Mind & Body

Is it Fatigue or Am I Just Tired?

When coffee just isn’t cutting it and you wake up too exhausted to face a day that hasn’t even begun, you’re not just tired – you may be fatigued.

Remedy Team

9 minute read

We’ve all had those days when getting out of bed seems a little bit more difficult, you enter work just dreaming of clocking out, curling up on your nice, pillowy mattress, and dozing off. Such occurrences of being tired from time to time are natural. Maybe you’ve spent a few late nights out with friends, treated yourself to a Netflix marathon, or had a particularly stressful week. However, when occasional yawns and heavy eyelids stick around for longer than usual and weigh like a deep-seated exhaustion you just can’t shake, your tiredness may have morphed into fatigue – and despite often being seen as interchangeable, the two conditions possess some pretty significant differences.

The tell-tale signs of feeling tired

Sleep deprivation and being tired generally come hand in hand. So, when your nightly rest doesn’t hit the recommended 7-9 hour mark,1 more often than not you wake up feeling groggy, opting to roll over in bed, eyes closed, and muttering “five more minutes”.When it comes to the pillars of health and wellbeing, sleep can often take the backseat in a world of productivity and “hustle culture” – a move that we’re learning is actually counterproductive to getting things done.

Sleep is an essential part of our day-to-day functions, affecting our cognitive functions such as decision making, focus, mood, alertness, and memory recall among many others.2 It’s difficult to deny the invigorating feeling of lightness and energy you’re able to go about the day with when you’re running on a full night of sleep. Our bodies also undergo restoration with processes like muscle repair, tissue growth, and hormone release happening all while we snooze.

Unfortunately, tiredness due to sleep deprivation is a condition that’s increasingly common, with a third of adults in the US3 getting less than the recommended amount of sleep. The good news? It isn’t long-term. When lost sleep is made up for, the mind and body fall back into healthy patterns. So if you’ve ended a long, hectic week, invest in some well-deserved rest and relaxation during the weekend by taking it slow and of course, catching up on sleep.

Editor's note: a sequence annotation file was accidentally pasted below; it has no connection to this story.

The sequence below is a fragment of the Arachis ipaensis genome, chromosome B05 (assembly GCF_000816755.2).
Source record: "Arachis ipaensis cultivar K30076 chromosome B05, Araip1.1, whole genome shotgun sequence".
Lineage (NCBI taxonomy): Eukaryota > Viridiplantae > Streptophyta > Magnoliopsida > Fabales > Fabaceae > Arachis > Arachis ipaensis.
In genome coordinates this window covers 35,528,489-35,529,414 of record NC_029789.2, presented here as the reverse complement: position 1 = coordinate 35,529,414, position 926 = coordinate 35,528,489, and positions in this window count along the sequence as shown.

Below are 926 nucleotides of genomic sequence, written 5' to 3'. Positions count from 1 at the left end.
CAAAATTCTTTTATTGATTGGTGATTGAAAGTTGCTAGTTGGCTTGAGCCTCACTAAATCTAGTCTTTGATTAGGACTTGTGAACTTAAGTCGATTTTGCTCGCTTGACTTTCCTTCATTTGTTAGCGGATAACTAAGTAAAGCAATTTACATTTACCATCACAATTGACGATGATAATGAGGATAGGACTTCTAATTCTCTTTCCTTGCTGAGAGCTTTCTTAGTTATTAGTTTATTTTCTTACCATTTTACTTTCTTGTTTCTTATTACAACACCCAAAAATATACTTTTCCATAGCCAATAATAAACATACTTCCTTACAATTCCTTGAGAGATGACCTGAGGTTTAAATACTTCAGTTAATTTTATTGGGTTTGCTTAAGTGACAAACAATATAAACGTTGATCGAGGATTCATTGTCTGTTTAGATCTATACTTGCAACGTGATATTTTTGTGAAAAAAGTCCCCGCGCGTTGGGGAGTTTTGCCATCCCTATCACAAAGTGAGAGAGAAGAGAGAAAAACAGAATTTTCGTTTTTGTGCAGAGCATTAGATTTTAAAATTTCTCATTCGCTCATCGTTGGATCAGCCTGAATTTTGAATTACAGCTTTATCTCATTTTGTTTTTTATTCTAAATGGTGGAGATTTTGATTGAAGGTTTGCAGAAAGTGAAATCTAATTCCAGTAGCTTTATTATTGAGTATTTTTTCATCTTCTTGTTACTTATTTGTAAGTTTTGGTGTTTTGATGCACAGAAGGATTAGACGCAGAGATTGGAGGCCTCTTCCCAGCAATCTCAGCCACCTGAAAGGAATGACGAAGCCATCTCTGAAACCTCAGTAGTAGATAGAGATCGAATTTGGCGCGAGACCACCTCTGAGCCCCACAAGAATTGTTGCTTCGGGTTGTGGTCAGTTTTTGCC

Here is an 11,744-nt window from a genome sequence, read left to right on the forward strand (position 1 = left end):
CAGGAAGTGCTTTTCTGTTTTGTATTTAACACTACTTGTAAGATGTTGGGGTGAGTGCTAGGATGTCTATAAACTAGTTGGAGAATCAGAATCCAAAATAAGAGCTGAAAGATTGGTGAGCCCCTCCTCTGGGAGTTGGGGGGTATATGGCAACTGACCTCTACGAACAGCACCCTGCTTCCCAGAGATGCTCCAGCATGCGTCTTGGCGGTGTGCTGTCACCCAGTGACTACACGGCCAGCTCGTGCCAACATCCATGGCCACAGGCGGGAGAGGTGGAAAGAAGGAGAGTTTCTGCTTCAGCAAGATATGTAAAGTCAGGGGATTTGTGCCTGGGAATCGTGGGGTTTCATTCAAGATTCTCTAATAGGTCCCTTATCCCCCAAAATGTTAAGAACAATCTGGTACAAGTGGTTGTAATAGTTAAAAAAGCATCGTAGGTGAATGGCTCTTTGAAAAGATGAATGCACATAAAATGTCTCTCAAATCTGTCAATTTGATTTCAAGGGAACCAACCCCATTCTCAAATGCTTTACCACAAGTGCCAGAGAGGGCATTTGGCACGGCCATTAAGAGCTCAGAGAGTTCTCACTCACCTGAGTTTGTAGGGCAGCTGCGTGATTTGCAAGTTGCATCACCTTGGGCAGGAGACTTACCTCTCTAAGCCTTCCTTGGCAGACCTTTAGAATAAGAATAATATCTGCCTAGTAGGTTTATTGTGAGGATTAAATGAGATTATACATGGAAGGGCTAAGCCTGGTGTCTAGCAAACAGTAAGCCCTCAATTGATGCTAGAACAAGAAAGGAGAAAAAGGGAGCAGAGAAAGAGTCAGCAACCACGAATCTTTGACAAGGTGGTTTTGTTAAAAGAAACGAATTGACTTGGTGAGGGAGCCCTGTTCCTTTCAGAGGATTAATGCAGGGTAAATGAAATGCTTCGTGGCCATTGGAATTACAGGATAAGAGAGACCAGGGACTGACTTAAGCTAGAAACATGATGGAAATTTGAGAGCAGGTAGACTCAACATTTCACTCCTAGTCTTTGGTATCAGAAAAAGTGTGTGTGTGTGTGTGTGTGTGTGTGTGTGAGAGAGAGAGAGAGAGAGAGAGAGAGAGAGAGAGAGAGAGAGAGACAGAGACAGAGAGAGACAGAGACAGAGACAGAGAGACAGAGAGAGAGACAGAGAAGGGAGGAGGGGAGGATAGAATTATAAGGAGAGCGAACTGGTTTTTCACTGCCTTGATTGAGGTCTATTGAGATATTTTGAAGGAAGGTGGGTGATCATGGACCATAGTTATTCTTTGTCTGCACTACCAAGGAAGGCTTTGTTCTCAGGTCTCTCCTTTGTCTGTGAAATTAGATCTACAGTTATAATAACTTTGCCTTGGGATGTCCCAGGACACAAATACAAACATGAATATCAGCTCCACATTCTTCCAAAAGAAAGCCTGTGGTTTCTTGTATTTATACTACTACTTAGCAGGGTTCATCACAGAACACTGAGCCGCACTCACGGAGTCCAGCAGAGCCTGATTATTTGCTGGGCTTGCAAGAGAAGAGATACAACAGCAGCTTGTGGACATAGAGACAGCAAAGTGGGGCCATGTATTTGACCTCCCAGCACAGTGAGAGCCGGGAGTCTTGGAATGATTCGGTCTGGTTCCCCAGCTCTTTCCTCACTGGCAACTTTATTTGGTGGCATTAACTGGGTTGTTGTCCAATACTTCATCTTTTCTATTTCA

From feeling tired to ‘always’ tired

In comparison to tiredness, curbing fatigue isn’t something curbed by simply sleeping more. Think of it as a more long-term energy drain, characterized by a lack of stamina and motivation,4 resulting from long periods of stress and anxiousness.

How do I know if I’m fatigued?

While fatigue is a symptom in and of its own, there are a few signs that you can look out for as a tell of when you tiredness has evolved into something else. These include:

  1. An overwhelming feeling of tiredness even after resting
  2. An uncomfortable ache in your muscles
  3. A hard time concentrating and accomplishing tasks
  4. A lack of desire to participate in activities that normally excite you
  5. A series of shifts and spikes in your mood making you feel impatient, irritated, or on edge

Several factors contribute to the onset of fatigue, sometimes simultaneously. But we can generally classify them into external and internal sources. Let’s say that you’ve been constantly working, navigating high-stress environments, or have gone through some particularly rocky relationships. Such are a few examples of external sources of fatigue. Internally, there are also a series of medical conditions such as anemia, thyroid issues, and low vitamin levels that could be causing you to feel low energy.

How do I curb my fatigue?

We’ve been through some tough times in the past few years that may have had us feeling stressed more than usual but being plagued by fatigue every single day is far from the norm. And yes, while bouncing back from constant tiredness involves a few extra steps, it’s definitely possible.